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If you have been reading me since the beginning, you probably noticed that my opinions have an environmental bent. However, you may not have realized just how strongly I feel about environmental issues. Next year, I will be working as an entry-level video game programmer for a very big corporation, so my time on the soapbox has just about run out. So, as my swan song, I want to enumerate some easy ways we Americans can take better care of our environment.
I am proposing these changes because the proper stewardship of our environment is the single most important issue facing the world today. Contrary to how environmentalism can be portrayed, the environment isn’t something “out there” that needs saving—it is also where we all happen to live, and had better make sure it continues to be a hospitable place for us.
First of all, we should encourage people to live where they work. Eliminating the need to commute will reduce global dependence on fossil fuels, prevent carbon emissions, and even reduce deaths due to driving accidents. This can be done easily in any downtown area: Simply take the top half of each office skyscraper and convert it into studio apartments. Instead of driving home each night, workers will simply ride the elevator, and the car can stay in the garage until it’s needed for a weekend surf trip. Purists can still have their white picket fence and backyard so long as they agree to work from home and walk to the supermarket.
Next, we should stop building new residences in places with excessive heating and cooling costs (I’m looking at you, Texas), dramatically elevated risk of natural disasters (Hurricane Katrina, anyone?), or severe water-supply problems (sorry, Los Angeles). Until we stop trying to colonize the desert, we shouldn’t even waste time enforcing environmental building restrictions in temperate zones. Green building codes in Marin County, Calif. Don’t make much of an impact if they just push new housing development out to dry, dry Las Vegas.
Third, we should prevent corporate offices from leaving everything running overnight. Office buildings are not supposed to stay lit up like a Christmas tree even after the late shift goes home to watch Late Night with Jimmy Fallon.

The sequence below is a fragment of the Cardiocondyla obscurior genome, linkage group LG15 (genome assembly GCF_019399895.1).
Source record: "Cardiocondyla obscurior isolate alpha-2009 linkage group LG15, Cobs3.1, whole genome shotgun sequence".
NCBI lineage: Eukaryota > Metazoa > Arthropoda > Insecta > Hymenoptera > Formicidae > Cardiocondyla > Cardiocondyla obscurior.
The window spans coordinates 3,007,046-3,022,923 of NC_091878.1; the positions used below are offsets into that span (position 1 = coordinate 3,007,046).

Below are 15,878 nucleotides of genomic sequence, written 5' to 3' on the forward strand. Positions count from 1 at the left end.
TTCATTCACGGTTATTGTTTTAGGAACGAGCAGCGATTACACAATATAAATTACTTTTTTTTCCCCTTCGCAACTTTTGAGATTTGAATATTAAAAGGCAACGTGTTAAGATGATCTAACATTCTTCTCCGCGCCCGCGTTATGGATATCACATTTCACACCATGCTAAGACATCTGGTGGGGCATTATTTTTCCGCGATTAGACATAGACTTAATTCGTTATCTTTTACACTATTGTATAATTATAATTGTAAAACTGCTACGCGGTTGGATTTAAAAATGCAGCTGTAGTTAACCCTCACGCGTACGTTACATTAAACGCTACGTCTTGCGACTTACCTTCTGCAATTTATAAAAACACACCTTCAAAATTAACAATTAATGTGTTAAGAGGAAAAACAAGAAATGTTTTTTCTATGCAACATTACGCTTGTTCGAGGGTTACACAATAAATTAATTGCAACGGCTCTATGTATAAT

Fourth (but who’s counting?), we should eat less meat, especially red meat. That goes not only for Americans, but also people in the developing world who hope to match American levels of meat consumption. Cattle ranching causes a litany of environmental ills ranging from deforestation to acid rain, and it warms the world faster than car exhaust. Getting people accustomed to eating meat less often can easily be done through providing occasional vegetarian-only lunches at public schools.
Finally, much of the habitat conservation work to be done is outside of our borders, as the U.S. has no rainforests and few biodiversity hotspots. So, the fifth idea is for the U.S. to push for global environmental regulations. This can be via multinational organizations such as the UN or through unilateral actions, such as enforcing economic sanctions toward countries that permit excessive greenhouse emissions, massive deforestation, or unsustainable agricultural practices. My suggestions, which are rooted in conservation, are not “easy” in the sense that turning off the light when leaving a room is easy. In some sense, the changes I want to see are fairly drastic, but they merely require changing our cultural attitudes, not re-writing the laws of physics.
Of course, on the other hand, many economic models predict that the sorts of changes I advocate will come about on their own. For example, some tropical countries may eventually undergo reforestation as their economies diversify beyond exporting raw materials. But how many species will have gone extinct by the time that the invisible hand of the market lifts us out of this mess? How many people will have died from famine or air pollution, or from diseases that could have been cured by drugs found in the rainforest?
Taking better care of our environment doesn’t need to be a protracted struggle, and it does not need to reduce our standard of living or our quality of life. But it does need to happen fast. In less than 20 years, we may have exterminated a fifth of the species on earth and cut down 80 percent of the world’s tropical rainforests. In the U.S., for example, some scientists predict that a mega-drought on the scale of the Dust Bowl will hit the southwest in the coming decades due to climate change.
So, my fellow graduating seniors, take these recommendations to heart. If you go on to public office, some of you may one day put them into practice.
Adam R. Gold ’11, a Crimson editorial writer, is a physics concentrator in Adams House. This is his last column as a Harvard undergraduate.
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